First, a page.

Jason Wu, General Manager of Shenzhen Xinsheng Freight Forwarding, said the impact of the Ukraine war was practically immediate. As a result, many Russian clients canceled or postponed their orders from Shenzhen suppliers.
Since the war started in late February, his company’s order volume had decreased by 30%.
Chen, a freight forwarder at another Shenzhen-based logistics company, said that his firm had seen shipments to Russia fall 20% to 30%.
China’s official figure also reflects the lower freight volume.
Reuters cited a Chinese custom reporting that China’s overall trade with Russia rose 12.76 % in March to $11.67 billion. It’s slower than the 25.7% growth in February.
According to South China Morning Post (SCMP), Shenzhen is home to Huawei and drone maker DJI and a gateway for small businesses along the Delta region. Therefore, the volume of cargo flow between Shenzhen and Russia is a key indicator of the trade between China and its northern neighbor.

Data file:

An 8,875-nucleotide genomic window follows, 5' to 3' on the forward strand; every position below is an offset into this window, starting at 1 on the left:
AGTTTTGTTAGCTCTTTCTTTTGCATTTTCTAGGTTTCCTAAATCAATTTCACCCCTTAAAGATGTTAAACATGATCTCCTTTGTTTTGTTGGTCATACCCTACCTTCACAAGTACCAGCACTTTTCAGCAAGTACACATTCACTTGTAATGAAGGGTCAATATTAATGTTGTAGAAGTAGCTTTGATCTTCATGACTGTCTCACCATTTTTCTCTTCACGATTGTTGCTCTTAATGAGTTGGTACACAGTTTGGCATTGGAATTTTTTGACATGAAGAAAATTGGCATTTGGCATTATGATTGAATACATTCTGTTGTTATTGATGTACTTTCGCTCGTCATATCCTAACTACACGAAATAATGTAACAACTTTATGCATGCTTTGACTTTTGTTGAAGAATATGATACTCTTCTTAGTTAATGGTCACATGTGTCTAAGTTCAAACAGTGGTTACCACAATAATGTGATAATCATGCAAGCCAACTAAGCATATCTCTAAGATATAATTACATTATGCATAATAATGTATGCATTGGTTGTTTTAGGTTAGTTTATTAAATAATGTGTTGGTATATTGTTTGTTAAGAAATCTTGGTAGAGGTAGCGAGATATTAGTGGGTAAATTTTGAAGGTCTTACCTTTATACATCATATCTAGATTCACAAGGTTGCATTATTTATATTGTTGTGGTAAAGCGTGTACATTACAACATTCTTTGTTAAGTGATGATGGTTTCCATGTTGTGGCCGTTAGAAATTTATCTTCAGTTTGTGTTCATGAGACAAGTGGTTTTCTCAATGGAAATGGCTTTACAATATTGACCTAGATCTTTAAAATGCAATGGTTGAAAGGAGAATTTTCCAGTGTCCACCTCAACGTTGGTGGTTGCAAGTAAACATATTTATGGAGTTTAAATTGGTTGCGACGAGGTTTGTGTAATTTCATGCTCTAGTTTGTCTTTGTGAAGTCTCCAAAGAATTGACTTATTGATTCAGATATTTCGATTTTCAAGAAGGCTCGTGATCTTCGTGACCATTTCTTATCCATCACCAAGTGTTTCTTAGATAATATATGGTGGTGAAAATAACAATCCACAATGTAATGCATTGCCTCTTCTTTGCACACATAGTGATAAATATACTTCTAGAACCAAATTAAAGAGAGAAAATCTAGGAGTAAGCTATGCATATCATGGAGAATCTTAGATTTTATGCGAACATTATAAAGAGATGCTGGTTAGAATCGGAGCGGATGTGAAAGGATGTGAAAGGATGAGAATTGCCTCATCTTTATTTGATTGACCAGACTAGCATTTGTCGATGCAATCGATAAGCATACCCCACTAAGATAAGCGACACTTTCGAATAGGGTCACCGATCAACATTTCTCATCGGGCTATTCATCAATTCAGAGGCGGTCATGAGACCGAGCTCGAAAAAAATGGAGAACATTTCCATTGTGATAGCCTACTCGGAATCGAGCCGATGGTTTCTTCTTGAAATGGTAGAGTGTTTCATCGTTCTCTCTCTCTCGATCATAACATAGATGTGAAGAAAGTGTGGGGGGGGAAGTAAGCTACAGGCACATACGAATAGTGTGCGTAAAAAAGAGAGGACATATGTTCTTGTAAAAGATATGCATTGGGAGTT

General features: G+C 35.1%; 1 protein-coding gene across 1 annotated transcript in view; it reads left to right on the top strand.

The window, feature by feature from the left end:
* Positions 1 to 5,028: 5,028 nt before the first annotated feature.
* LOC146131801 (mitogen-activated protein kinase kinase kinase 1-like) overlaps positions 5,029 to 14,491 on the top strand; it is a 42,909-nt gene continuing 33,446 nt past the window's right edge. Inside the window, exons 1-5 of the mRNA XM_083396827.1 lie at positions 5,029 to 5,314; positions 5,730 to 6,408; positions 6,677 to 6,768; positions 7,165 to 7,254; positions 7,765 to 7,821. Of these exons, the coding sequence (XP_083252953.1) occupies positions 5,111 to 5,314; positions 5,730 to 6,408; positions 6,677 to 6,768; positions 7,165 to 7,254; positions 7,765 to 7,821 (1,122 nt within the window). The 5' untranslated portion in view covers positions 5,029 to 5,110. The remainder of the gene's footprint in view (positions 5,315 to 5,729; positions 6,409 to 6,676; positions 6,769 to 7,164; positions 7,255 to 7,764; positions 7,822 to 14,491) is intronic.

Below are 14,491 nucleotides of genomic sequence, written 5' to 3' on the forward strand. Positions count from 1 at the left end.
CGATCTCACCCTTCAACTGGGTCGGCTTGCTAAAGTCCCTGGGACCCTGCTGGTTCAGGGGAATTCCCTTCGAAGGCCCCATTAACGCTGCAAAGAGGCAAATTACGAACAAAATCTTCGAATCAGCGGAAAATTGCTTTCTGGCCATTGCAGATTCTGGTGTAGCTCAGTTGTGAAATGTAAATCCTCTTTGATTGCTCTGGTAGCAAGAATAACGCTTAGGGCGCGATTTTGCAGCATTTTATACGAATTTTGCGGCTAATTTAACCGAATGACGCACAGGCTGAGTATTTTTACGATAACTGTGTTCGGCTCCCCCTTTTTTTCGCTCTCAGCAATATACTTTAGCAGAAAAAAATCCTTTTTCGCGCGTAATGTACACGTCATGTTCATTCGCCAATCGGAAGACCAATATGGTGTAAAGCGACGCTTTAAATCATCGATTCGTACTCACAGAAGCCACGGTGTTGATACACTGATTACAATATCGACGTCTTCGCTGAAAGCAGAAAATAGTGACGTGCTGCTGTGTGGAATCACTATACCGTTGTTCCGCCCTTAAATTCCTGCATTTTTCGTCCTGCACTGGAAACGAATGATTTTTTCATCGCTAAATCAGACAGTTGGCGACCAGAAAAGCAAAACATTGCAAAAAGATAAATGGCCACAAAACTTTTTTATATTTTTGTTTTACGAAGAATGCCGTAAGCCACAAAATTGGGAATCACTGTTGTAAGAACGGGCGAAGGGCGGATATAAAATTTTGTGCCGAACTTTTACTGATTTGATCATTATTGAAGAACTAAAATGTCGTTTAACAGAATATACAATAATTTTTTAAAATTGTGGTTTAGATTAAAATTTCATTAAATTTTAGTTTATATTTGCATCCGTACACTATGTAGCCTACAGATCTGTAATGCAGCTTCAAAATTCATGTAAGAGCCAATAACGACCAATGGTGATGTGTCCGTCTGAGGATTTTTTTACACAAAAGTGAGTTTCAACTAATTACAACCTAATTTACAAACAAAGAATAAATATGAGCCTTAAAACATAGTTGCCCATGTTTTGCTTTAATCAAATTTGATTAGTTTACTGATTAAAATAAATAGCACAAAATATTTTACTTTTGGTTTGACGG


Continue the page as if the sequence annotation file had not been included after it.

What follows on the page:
Due to the war, some European competitors’ have suspended their operations in the Russian market. But, on the other hand, it might be the silver lining for China’s freight forward service providers.
As the Air Cargo News reported, four of the world’s leading airfreight forwarders, DVS, DB, DHL, Kuehne+Nagel, announced their suspension of services in Russia.
DHL discontinued its inbound services to Russia and Belarus. The company said it will not accept packages to those countries until further notice.
In addition, Maersk, the Danish shipping behemoth, has also exited the Russian market.
Jason Wu from Xinsheng said he expected a rapid increase in order volumes because many European forwarders suspended business with Russia.
He hoped that their clients might turn to Chinese agents for substitution.